Don’t panic!

I spent yesterday bathed in the milk of human kindness after dipping in and out of Bernadette Russell’s good deed diary for most of the day. Her altruism must be rubbing off because I’m seriously thinking about doing a first aid course. I’ve been nudged into action by the British Red Cross who are promoting their one day first aid courses this week but really it’s my own inability to cope in a crisis which is spurring me on.

Anyone who’s been in my company for more than 20 minutes will have heard this story, but it really illustrates how little most of us know about how to cope in a crisis and how important it is to be either trained in first aid or within a mile of an A&E department (and preferably both).

It’s another baby Ella story, I’m afraid, but they have a limited shelf life – she’ll discover the link to the Candis website any day now and I’ll be one kid short of a blog from then on.

So are you sitting comfortably? Then I’ll begin.

Once upon a time, on a dark and stormy February day, back in the days when mobile phones were the size of Mars bars and kept for emergencies only, I was driving home from a friend’s house with two-year-old Ella wrapped up against the freezing temperatures in a fleecy snowsuit and her six-week-old sister Cleo dozing away in her bucket seat in the front.

Ella had been in a cranky mood so my friend had given her a mini box of raisins to cheer her up. We were halfway home with the heater on full blast when I began hearing what I thought were choking sounds from the back seat. I stopped the car right in the middle of the road and pulled the back door open to find Ella lolling like a rag doll and apparently unconscious. My mind told me she had probably choked on a raisin, but I had no idea what to do. I tried to use the mobile phone but I had used it so rarely I couldn’t even tell if it was on.

So I did what all good mothers do in the movies – I panicked and stood in the middle of the road flagging down cars. Three or four drivers swerved past me before one car, and our hero, pulled over. Simon (for that was his name) bundled Ella and me into the front seat of his car, passed Cleo, bucket seat and all, to his then eight-year-old son on the back seat, and drove us like a bat out of hell to the A&E at the Whittington Hospital (now about to be closed down).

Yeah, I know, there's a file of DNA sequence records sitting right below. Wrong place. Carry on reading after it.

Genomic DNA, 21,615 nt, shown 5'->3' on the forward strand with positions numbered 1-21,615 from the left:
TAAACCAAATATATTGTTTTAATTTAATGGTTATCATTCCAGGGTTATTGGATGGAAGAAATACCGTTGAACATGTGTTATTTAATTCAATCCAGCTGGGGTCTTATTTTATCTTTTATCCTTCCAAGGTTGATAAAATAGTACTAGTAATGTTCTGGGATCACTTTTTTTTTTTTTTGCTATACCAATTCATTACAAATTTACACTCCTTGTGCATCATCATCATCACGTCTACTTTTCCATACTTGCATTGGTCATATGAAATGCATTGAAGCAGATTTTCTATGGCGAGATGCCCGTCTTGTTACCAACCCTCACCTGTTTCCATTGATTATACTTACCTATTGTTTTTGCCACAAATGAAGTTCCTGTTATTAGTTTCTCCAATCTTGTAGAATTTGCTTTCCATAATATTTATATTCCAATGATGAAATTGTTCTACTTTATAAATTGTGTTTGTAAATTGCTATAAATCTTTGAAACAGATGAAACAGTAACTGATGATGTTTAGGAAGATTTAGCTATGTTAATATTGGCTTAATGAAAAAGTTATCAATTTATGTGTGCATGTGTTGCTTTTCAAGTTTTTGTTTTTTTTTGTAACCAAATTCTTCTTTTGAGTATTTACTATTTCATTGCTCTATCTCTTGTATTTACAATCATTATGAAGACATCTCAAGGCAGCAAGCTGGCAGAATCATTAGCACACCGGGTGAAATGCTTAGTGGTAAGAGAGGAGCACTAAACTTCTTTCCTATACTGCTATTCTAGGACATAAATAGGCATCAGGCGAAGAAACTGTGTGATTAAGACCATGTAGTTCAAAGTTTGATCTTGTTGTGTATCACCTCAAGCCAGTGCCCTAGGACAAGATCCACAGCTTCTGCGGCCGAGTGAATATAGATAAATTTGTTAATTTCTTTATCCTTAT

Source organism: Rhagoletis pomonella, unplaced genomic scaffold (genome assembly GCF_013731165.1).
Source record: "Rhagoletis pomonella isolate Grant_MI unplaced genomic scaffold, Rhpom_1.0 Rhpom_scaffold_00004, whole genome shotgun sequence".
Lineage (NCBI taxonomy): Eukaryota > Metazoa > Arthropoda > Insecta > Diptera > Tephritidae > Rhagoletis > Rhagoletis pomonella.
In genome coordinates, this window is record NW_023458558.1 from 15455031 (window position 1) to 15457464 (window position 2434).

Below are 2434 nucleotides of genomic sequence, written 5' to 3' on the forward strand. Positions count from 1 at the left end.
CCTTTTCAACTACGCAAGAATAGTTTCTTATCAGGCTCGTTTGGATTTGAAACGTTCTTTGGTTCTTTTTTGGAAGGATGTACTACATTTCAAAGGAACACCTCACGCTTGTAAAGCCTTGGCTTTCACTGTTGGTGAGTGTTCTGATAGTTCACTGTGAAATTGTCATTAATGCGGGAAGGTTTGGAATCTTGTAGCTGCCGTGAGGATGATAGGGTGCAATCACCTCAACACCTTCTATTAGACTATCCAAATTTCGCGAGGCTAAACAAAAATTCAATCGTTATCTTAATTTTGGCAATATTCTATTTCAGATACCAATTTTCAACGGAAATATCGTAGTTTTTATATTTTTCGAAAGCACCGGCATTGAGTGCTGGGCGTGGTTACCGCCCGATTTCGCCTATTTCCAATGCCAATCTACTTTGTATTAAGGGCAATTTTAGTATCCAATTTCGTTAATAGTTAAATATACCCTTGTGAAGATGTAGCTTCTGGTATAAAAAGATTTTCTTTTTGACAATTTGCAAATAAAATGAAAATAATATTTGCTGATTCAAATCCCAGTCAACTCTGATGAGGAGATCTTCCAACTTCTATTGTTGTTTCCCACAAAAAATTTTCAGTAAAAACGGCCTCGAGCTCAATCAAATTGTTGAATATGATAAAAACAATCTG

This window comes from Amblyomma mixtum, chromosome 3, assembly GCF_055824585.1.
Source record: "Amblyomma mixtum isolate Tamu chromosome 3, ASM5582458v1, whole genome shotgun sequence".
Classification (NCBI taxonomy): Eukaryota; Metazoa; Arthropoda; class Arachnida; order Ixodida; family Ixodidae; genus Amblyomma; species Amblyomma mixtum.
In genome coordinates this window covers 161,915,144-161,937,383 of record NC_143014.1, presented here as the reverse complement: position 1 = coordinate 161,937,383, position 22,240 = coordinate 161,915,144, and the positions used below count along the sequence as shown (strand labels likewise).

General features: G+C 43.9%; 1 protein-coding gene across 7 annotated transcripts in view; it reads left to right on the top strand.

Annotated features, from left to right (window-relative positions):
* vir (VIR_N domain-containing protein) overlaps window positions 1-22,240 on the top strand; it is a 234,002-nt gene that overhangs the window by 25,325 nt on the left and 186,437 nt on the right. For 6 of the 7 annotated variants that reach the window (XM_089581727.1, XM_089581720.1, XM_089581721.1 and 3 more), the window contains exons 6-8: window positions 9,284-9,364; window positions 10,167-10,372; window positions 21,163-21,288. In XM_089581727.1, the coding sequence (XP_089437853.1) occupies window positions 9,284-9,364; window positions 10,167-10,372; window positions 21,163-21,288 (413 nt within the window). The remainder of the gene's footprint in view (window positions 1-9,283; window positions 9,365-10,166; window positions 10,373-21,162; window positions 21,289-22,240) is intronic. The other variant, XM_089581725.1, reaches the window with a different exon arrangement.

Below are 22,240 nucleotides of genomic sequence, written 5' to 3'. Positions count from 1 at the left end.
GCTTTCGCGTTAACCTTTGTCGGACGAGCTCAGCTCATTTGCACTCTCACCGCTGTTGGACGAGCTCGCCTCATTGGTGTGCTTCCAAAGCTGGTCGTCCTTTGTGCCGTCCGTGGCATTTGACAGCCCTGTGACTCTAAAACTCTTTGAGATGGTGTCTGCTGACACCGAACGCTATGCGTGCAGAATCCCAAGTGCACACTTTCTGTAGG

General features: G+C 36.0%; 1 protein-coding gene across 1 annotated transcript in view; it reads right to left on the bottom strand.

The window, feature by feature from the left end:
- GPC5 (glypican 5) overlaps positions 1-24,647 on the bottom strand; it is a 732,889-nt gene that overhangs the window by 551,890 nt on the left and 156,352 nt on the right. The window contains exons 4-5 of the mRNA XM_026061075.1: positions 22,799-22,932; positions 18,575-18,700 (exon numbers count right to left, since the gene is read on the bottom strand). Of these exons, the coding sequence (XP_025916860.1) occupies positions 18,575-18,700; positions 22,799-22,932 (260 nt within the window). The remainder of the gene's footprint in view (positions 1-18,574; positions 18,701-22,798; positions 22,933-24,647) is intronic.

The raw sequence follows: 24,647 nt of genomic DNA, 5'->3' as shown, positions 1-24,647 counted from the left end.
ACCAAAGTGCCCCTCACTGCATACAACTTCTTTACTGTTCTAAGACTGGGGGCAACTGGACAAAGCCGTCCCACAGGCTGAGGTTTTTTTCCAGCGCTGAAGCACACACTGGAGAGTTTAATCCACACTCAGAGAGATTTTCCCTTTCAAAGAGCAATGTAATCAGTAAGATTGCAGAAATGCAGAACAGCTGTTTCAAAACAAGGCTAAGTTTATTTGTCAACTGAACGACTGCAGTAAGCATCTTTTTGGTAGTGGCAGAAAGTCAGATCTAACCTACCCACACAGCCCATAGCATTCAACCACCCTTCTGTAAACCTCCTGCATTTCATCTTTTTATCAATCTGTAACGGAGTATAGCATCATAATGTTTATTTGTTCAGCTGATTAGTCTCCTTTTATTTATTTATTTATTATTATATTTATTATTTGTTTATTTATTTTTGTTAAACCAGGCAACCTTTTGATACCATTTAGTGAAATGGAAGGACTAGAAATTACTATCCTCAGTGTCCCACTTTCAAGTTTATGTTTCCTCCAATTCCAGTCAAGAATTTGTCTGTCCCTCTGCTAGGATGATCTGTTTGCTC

He drove with one hand and dialled 999 with the other to let them know we were on our way (I know, I know – he could have caused a pile-up but it was an emergency). We screeched into the ambulance bay and Ella was in a nurse’s arms in seconds and as right as rain within the hour. She hadn’t choked on a raisin, she’d had a febrile convulsion, brought on by having a bit of a temperature (hence the crankiness) that, combined with being wrapped up in a snowsuit inside a hot car, had caused her to overheat and fit. All she needed was a bit of medical expertise and some paracetamol.

Had I had some first aid training things might have turned out differently – I wouldn’t have gained ten years in an afternoon and almost caused a mass pile-up. On the downside, we would never have met Simon and his family, who remain some of our closest friends almost 17 years later.

These days we’ve stopped worrying about overheating or choking babies, but other worries have replaced them – at some point one of them is bound to fall off their bike, have one shandy too many or grab the wrong end of a sparkler – and I’d like to be able to do something to help, not fainting in the corner adding one more to the casualty list…

Have you ever coped in a crisis? If so, how? I’d love to hear your stories.

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